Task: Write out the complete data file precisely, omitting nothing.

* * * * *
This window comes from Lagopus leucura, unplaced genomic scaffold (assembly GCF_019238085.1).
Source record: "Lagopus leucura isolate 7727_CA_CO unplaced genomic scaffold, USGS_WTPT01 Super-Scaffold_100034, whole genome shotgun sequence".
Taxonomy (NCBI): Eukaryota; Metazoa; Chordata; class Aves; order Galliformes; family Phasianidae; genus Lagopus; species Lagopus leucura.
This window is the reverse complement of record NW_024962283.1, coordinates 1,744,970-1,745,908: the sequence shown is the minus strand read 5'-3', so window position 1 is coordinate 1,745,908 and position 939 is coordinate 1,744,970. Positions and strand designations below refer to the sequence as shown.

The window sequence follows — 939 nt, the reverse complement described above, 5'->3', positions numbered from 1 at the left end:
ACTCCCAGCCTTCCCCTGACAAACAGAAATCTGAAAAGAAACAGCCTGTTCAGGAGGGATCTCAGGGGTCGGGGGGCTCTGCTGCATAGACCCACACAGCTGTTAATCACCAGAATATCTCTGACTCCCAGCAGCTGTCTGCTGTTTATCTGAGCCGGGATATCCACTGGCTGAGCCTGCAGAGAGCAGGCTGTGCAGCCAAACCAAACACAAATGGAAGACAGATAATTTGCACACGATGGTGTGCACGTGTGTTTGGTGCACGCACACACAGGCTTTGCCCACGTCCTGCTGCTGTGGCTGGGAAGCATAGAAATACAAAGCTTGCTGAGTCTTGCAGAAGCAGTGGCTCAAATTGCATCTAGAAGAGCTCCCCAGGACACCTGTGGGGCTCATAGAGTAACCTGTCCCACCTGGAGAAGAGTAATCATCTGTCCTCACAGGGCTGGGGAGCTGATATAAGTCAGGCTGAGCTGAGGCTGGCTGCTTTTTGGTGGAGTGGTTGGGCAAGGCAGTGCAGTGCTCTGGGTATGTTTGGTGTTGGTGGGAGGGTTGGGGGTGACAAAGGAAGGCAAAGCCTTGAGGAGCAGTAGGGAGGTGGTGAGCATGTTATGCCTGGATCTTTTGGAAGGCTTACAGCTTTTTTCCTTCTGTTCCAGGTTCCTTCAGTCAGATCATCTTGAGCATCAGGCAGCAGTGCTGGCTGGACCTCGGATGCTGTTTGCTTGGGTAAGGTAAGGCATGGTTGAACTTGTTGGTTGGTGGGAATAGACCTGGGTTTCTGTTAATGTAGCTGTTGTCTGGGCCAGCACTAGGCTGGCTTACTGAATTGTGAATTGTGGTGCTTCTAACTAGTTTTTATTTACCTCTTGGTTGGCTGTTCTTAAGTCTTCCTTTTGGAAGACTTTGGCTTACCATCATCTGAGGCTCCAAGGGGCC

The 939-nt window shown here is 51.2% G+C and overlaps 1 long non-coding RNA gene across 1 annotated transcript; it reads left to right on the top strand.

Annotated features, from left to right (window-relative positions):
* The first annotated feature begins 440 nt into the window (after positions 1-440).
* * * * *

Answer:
This window comes from Lagopus leucura, unplaced genomic scaffold (assembly GCF_019238085.1).
Source record: "Lagopus leucura isolate 7727_CA_CO unplaced genomic scaffold, USGS_WTPT01 Super-Scaffold_100034, whole genome shotgun sequence".
Taxonomy (NCBI): Eukaryota; Metazoa; Chordata; class Aves; order Galliformes; family Phasianidae; genus Lagopus; species Lagopus leucura.
This window is the reverse complement of record NW_024962283.1, coordinates 1,744,970-1,745,908: the sequence shown is the minus strand read 5'-3', so window position 1 is coordinate 1,745,908 and position 939 is coordinate 1,744,970. Positions and strand designations below refer to the sequence as shown.

The window sequence follows — 939 nt, the reverse complement described above, 5'->3', positions numbered from 1 at the left end:
ACTCCCAGCCTTCCCCTGACAAACAGAAATCTGAAAAGAAACAGCCTGTTCAGGAGGGATCTCAGGGGTCGGGGGGCTCTGCTGCATAGACCCACACAGCTGTTAATCACCAGAATATCTCTGACTCCCAGCAGCTGTCTGCTGTTTATCTGAGCCGGGATATCCACTGGCTGAGCCTGCAGAGAGCAGGCTGTGCAGCCAAACCAAACACAAATGGAAGACAGATAATTTGCACACGATGGTGTGCACGTGTGTTTGGTGCACGCACACACAGGCTTTGCCCACGTCCTGCTGCTGTGGCTGGGAAGCATAGAAATACAAAGCTTGCTGAGTCTTGCAGAAGCAGTGGCTCAAATTGCATCTAGAAGAGCTCCCCAGGACACCTGTGGGGCTCATAGAGTAACCTGTCCCACCTGGAGAAGAGTAATCATCTGTCCTCACAGGGCTGGGGAGCTGATATAAGTCAGGCTGAGCTGAGGCTGGCTGCTTTTTGGTGGAGTGGTTGGGCAAGGCAGTGCAGTGCTCTGGGTATGTTTGGTGTTGGTGGGAGGGTTGGGGGTGACAAAGGAAGGCAAAGCCTTGAGGAGCAGTAGGGAGGTGGTGAGCATGTTATGCCTGGATCTTTTGGAAGGCTTACAGCTTTTTTCCTTCTGTTCCAGGTTCCTTCAGTCAGATCATCTTGAGCATCAGGCAGCAGTGCTGGCTGGACCTCGGATGCTGTTTGCTTGGGTAAGGTAAGGCATGGTTGAACTTGTTGGTTGGTGGGAATAGACCTGGGTTTCTGTTAATGTAGCTGTTGTCTGGGCCAGCACTAGGCTGGCTTACTGAATTGTGAATTGTGGTGCTTCTAACTAGTTTTTATTTACCTCTTGGTTGGCTGTTCTTAAGTCTTCCTTTTGGAAGACTTTGGCTTACCATCATCTGAGGCTCCAAGGGGCC

The 939-nt window shown here is 51.2% G+C and overlaps 1 long non-coding RNA gene across 1 annotated transcript; it reads left to right on the top strand.

Annotated features, from left to right (window-relative positions):
* The first annotated feature begins 440 nt into the window (after positions 1-440).